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Goals of a Risk Management Program for trails

Every trail manager or club has a duty of care they owe to people who use their facilities.

By Pete Webber

To gain approval from the city and to secure insurance for the trail organization or club, you'll want to implement a Risk Management Program that establishes the steps you'll take to provide a reasonably safe park.

At the most basic level, there are two trail-related risk management goals:

1) minimize injuries that occur on your trails

2) minimize the losses from lawsuits

To accomplish these goals, you'll need to:

1) Design and build trails in accordance with commonly accepted guidelines.

2) Manage and maintain them consistently and responsibly.

3) Acquire the protection of a sound insurance policy.

Every trail manager or club has a duty of care they owe to people who use their facilities. Also called standard of care, it is defined as the degree of care that is reasonable and prudent. This duty of care is the focus of many trail-related lawsuits. Typically, an injured rider will claim that the trail was excessively dangerous it didn't meet a standard of care.

Duty of Care

1. Keep the trails in safe condition

2. Inspect the trail to discover hidden hazards

3. Remove hazards or post warning

4. Anticipate foreseeable activities and take reasonable steps to protect users

If you stay involved in trails for long enough, there is a strong chance that eventually you'll be faced with a lawsuit. You must prepare your defense now. Its common sense: a risk management program will save your organization time and money in the long run.

Other IMBA clubs have faced these same challenges. In particular, the BBTC is Seattle is going thru the process to create a freeride park right now. If other people have sample documents to share, send 'em over.

QUESTION ON A SPECIAL MOUNTAIN BIKE FACILITY:

1) Who carries liability for a dirt jump area planned and built on public land with municipal cooperation?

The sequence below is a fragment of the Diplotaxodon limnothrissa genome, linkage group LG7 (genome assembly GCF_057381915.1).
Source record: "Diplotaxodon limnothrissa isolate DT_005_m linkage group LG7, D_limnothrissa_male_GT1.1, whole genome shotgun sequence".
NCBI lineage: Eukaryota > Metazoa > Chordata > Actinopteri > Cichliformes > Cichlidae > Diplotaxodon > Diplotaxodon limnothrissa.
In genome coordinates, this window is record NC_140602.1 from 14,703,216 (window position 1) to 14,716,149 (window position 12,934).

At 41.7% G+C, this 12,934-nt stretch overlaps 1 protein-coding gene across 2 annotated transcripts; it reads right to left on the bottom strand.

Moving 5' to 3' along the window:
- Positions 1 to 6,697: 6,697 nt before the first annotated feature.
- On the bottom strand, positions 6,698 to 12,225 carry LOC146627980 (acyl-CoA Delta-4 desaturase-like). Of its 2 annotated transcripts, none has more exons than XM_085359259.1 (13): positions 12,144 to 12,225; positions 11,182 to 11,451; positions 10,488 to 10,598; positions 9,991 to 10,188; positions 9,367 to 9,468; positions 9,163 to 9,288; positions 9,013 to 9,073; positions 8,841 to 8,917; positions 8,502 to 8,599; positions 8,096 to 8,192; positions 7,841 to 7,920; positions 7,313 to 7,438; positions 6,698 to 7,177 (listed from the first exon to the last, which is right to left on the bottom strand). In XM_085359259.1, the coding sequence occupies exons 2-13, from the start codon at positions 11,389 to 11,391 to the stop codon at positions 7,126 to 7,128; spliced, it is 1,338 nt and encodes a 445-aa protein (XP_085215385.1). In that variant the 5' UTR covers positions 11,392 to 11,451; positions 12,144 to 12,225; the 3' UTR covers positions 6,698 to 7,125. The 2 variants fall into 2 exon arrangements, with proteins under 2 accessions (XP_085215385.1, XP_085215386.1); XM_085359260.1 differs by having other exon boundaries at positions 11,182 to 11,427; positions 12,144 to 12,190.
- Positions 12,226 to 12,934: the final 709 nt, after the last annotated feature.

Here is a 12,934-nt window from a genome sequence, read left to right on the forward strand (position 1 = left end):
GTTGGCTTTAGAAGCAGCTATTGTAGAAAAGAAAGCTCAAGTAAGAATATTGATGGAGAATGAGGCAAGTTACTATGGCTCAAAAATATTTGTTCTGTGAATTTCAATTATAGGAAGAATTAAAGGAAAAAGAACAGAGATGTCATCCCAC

Theoretically, everyone who is involved in the design, construction, maintenance, and management of trails and jump parks is responsible and could be liable. If both the city and the club are involved, both could be liable. Sometimes, one party or the other can take on full liability and indemnify the other party with a written agreement. If you build it, you are responsible for it.

2) Is there liability insurance that the city or bike club can carry for this sort of facility?

Yes, insurance is available for both the club and city and would probably be necessary. The IMBA club insurance policy will protect the club from liability claims related to trailbuilding, including jumps. However, the current policy isn't designed nor intended for jump parks, freeriding parks, and other high-risk types of trails. Additional insurance would be recommended. The city has many insurance options available to them. They probably already have insurance for their recreation facilities, and would need to add the jump park to the coverage.

3) Does construction of such an area require elaborate (and probably ugly) fencing?

Fencing to control access to the area is an option to consider. A fence is a reasonable risk management technique that should be considered along with many other strategies to minimize risk and manage liability.

Pete Webber, Communications
http://www.imba.com
PO Box 7578, Boulder, CO 80306 USA
ph: 303-545-9011 x 112
email: pete@imba.com, web: http://www.imba.com

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